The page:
First, we went with Mr. René Chappe, brother of Mr. Claude Chappe, to the terrace at the castle, and there we found a pendulum clock and a movable tableau, with two sides, one being white and one black.
Next, Mr. René Chappe informed us that Mr. Claude Chappe was at that time at Parcé, at a distance from Brûlon of 4 leagues, to receive what he was about to transmit. He asked us to dictate a phrase to him, or any series of phrases of our choosing. In response, Mr. Chenou, doctor, proposed the following phrase: Si vous réussissez vous serez bientôt couvert de gloire. Immediately, said Mr. René Chappe, after pointing out to us that the weather was rainy, and that the atmosphere was obscured by a light mist, contemplated said phrase, and proceeded to transmit it while moving the tableau in various ways, which lasted four minutes. He then told us that the said phrase had actually been transmitted to Parcé; as an inspection of the notary report, drafted by the municipal officers at that location would demonstrate.
After the successful demonstration, the hard road to success really began for the Chappe brothers in their attempt to secure government funding for the construction of a telegraph network. Luckily, Ignace Chappe was elected to the new Legislative Assembly in Paris. He became a Deputy to the Assembly in October 1791, and a member of the Committee for Public Instruction, which had an important advisory role in the consideration of new inventions.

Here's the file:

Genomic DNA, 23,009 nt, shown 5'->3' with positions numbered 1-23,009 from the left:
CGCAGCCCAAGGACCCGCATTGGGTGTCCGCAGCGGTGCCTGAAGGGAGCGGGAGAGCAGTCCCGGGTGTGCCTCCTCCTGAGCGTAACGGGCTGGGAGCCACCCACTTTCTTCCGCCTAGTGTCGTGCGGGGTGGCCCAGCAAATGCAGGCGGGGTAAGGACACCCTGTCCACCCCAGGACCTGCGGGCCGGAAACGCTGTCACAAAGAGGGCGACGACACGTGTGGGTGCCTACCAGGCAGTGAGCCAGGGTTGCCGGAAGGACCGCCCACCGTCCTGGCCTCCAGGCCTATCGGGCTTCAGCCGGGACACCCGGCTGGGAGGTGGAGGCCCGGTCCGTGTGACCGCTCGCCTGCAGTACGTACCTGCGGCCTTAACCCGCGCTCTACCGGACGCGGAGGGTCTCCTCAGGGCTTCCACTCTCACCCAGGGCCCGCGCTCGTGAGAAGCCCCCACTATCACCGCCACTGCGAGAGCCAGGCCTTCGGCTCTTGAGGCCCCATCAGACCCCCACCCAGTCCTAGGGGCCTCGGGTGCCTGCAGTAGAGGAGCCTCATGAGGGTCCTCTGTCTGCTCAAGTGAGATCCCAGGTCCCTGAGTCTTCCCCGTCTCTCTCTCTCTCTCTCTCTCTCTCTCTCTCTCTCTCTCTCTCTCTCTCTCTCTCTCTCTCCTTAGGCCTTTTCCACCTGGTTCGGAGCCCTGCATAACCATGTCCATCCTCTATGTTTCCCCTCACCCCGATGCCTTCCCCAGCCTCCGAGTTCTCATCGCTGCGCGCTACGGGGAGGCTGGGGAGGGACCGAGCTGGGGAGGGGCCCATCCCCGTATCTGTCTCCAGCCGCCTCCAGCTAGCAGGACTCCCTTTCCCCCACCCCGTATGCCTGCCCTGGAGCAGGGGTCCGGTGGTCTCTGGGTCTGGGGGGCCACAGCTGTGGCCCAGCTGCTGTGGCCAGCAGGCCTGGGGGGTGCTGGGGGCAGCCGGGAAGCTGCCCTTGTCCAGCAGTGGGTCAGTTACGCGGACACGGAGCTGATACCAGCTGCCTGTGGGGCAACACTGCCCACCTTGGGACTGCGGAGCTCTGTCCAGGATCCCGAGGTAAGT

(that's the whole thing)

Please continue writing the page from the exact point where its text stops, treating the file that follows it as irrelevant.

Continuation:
Thus with help from his brother, Claude obtained permission to address the Assembly in Paris on 24 March 1792 to explain his plan. The text of his address was:
I have come to offer to the National Assembly the tribute of a discovery that I believe to be useful to the public cause. This discovery provides a simple method for rapidly communicating over great distances, anything that could be the subject of correspondence. The report of an event or an occurrence could be transmitted, by night or by day, over more than 40 miles in under 46 minutes. This transmission takes place almost as rapidly over a much larger distance (the time required for the communication does not increase proportionally with the distance). I can, in 20 minutes, transmit over a distance of 8 to 10 miles, the following, or any other similar phrase: “Lukner has left for Mons to besiege that city. Bender is advancing for its defense. The two generals are present. Tomorrow the battle will start.” These same phrases are communicated in 24 minutes over a distance twice that of before; in 33 minutes they cover 50 miles. The transmission over a distance of 100 miles requires just 12 minutes more. Among the many useful applications for which this discovery can be used, there is one that, under the present circumstances, is of the greatest importance. It offers a reliable way of establishing a correspondence by which the legislative branch of the government could send its orders to our frontiers, and receive a response from there while still in session.